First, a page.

MIYAKO HOTEL, SAN FRANCISCO
There are a lot of sumo wrestlers here. They're big, they're fat and they're Japanese. In Japan, I'm told, they have groupies. In America, they just look big, fat and Japanese.
Here in the lobby of this hotel that has strange bathtubs, an old friend and I are having drinks, eating peanuts, watching the big fat sumo wrestlers out of the corners of our eyes. They speak no English and walk around in robes. Won't real clothes fit them? We don't know. We drink and watch.
FANTASY STUDIOS, BERKELEY
There are a lot of industry people here. We are standing in a listening room and getting to know each other, most of us. Playing very loudly is Escape, the new album by Journey. There are two tables in this listening room. One is covered with food, one is covered by bottles. Many people here have Journey jackets on. People congregate by the tables, eating, drinking.
Steve Perry walks in. Look, there's Neal Schon and isn't that Jonathan Cain sitting by himself over there?
Now it makes sense. These guys are members of Journey.
Here in this listening room, we industry people are drinking and eating and getting to meet Journey if we want to, which is really very nice. Sandy Einstein, a very nice man whom I've met before, works for Journey as one of the band's two publicists. Among other things, he helps co-ordinate gatherings like this. He asks me if I've met Steve Perry yet, and I haven't. I do.
Steve Perry is very nice, too.
IN, OUT AND IN THE MIYAKO HOTEL
Now that the listening party is over, I can have fun. Fun is going to strange San Franciscan bars that are not gay and getting drunk with old friends. Fun is: people asking you intelligent questions and you being too drunk to answer them. Bumping into jukeboxes while people at your table mutter when you walk away. Walking through the kitchen of a Chinese restaurant to a flight of stairs that leads to the dining room upstairs. Not getting any food because your waiter only speaks Chinese and you mumble a lot anyway. Being drunk and trying to eat someone else's food with chopsticks.
There are a lot of ways to have fun here.
MIYAKO MORNING INCIDENT
Sumo wrestlers have fun, too. One of them stands in the corridor of the Miyako hotel, facing the corner. He is big and fat. He is also peeing on the floor.
WAITING FOR THE BUS
It is bright and early now. Several of us are waiting for a big bus. The big bus will take us far away for four hours and we will be able to see Journey play. It will all start tomorrow, a big outdoor festival, three days of 12,000 people driving far away to see Journey, just like the rest of us.
Steve Perry is also waiting for the bus. He's with his girlfriend. Look! There's Neal and he's got his girlfriend, too!
What's that trophy Steve's got in his bag? "This is the prima award," he explains. Each year, he says, the members of Journey decide which member of the band is acting like the biggest prima donna. "I got it last year," explains Steve, who is laughing at the thought of it all. He's "taking charge" of the award this year.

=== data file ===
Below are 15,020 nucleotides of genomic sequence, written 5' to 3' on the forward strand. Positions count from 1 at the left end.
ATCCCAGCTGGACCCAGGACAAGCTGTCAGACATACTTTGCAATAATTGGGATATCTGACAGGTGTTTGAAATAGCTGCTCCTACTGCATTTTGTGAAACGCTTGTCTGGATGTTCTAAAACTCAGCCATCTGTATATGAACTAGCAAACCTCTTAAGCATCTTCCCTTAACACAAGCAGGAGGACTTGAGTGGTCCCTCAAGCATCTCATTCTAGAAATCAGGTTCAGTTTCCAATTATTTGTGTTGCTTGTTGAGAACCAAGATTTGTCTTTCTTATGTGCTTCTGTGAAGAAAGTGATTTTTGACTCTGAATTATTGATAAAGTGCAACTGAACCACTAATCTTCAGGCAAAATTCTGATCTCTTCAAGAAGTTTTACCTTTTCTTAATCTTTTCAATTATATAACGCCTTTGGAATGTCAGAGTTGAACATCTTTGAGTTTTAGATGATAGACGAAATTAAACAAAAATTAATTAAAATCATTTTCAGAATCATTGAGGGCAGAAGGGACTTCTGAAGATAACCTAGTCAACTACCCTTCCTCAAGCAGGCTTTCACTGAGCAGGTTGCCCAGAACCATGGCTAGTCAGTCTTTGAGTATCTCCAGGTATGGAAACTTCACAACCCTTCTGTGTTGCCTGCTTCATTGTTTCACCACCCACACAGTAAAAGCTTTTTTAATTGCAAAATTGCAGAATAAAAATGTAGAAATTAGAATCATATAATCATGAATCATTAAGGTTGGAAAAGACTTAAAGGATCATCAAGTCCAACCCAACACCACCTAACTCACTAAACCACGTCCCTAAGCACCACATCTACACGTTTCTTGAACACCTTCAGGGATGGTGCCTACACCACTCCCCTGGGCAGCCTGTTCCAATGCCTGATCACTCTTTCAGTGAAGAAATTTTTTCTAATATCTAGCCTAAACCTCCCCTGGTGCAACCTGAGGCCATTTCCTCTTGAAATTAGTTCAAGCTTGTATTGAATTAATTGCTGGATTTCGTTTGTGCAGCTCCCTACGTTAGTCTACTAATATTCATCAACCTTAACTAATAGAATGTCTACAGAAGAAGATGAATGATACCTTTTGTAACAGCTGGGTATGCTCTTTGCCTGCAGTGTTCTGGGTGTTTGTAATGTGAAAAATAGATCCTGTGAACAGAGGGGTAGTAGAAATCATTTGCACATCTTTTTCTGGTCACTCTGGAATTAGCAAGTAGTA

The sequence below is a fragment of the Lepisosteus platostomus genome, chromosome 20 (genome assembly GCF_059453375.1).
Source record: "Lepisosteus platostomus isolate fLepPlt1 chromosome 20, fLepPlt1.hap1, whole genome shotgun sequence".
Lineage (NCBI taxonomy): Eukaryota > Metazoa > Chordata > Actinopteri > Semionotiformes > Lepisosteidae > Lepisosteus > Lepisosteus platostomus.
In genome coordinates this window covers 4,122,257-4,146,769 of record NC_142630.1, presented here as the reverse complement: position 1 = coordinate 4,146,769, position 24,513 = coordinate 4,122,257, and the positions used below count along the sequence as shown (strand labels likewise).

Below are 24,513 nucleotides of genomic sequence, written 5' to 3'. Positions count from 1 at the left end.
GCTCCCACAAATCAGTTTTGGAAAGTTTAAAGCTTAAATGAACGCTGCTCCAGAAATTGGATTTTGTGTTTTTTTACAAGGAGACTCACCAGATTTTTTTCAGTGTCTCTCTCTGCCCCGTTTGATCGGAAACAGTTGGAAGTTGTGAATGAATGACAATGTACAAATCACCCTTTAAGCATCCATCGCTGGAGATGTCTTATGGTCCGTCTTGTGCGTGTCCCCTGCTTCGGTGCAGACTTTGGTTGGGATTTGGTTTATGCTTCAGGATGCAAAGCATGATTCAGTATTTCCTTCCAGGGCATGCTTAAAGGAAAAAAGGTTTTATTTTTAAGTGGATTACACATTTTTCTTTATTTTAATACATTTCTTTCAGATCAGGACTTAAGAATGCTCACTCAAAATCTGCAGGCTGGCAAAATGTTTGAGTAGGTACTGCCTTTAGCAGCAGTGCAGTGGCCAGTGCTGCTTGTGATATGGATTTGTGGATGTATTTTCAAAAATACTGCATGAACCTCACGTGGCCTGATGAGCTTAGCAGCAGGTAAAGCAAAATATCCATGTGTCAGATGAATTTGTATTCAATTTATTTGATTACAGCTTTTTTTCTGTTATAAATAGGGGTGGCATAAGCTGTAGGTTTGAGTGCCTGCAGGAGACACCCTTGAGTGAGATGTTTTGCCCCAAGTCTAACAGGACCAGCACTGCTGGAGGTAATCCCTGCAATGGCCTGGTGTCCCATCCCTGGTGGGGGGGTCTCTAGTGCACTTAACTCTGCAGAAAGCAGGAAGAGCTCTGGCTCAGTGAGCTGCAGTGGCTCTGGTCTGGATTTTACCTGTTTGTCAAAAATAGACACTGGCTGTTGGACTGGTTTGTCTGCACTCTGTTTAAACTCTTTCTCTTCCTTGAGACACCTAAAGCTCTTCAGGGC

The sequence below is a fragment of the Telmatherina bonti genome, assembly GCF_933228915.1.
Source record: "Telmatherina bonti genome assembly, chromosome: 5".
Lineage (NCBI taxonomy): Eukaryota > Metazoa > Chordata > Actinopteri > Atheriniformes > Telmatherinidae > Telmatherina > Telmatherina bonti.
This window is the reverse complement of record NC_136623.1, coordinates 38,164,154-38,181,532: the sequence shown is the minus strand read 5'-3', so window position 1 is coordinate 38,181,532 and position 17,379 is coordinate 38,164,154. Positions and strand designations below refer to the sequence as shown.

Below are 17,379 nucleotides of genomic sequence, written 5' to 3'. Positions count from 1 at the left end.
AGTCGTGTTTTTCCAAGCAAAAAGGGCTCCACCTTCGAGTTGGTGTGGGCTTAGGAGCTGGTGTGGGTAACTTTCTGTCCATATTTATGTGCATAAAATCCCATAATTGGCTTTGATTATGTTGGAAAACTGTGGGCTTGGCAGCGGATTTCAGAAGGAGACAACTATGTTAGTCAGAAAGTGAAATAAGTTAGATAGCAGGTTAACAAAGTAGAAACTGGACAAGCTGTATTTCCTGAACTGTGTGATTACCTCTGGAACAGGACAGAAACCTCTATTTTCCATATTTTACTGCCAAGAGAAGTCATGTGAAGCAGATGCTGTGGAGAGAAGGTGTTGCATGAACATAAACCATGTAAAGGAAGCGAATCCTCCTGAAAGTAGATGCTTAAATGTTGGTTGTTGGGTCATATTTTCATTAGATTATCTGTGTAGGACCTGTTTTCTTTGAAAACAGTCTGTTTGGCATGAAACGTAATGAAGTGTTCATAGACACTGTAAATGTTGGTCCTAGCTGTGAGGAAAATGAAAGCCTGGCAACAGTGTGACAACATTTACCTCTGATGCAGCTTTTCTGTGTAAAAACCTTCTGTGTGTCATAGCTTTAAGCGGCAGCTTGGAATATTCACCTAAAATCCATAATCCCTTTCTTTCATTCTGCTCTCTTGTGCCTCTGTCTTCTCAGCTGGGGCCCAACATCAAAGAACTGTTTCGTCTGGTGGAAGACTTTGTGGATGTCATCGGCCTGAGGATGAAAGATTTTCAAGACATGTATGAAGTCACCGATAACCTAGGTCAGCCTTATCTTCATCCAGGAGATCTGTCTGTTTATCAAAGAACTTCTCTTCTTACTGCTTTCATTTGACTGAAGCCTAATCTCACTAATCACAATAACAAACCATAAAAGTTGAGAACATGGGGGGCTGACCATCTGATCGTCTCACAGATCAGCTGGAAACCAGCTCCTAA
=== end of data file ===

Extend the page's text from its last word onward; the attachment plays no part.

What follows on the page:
Look! It's the bus!
Let's get in!
This nice big bus holds 40 people of so. It's about half-filled.
It's a very cozy set-up for an interview, which I will conduct if I can get the taste of last night's Chinese food out of my mouth.
One thing very strange about doing an interview in a bus. It's just like an airplane: the guy next to you is too close. Hippies call it "personal space"; you probably know what I mean. Not only am I interviewing Steve Perry of Journey, I am probably invading his personal space, which is something rock journalists don't often do.
Steve keeps being nice, too.
WHY JOURNEY CONCERNS ME PERSONALLY
1)Because on March 10, 1976, I wrote in a college paper that Journey "often approaches Santana at their early best combined with the tastier elements of New York's Vanilla Fudge. Since no-one talks about the Vanilla Fudge seriously these days, Journey is fated to go ill-described for at least two more albums." 2)Two albums later, Steve Perry joined the band, 3)Because The Rolling Stone Record Guide gave the first four Journey albums three stars each. 4)Because in the 1980 CREEM Readers' Poll, Journey was voted tenth in the Most Pathetic Category. 5)I was voted ninth.
AN INTERVIEW APPROACH
There are many ways to conduct an interview. You can be very nice, ask questions like "What was it like recording your new album?" and later be known as an "inoffensive" interviewer. You can also be horrid, ask questions like "You realise you sound like a duck when you sing?" and have lots of short interviews. By combining both approaches, you can ask "Lots of people say you sing like a duck what do you think about that?"
Nice people will answer questions like that and get mad at "lots of people." But not at you, the interviewer.
This interesting approach is often very fruitful.
CREEM: Many people have accused Journey of tailoring their music exclusively for FM airplay, And, I might add, at the expense of creativity.
STEVE PERRY: If we do, it's subconscious. I don't like to think that we're going to bore anybody with too much self-indulgence. We want to be melodically indulgent we really do and we just want to keep it interesting. And if I think there's a way of being musically self-indulgent and still interesting.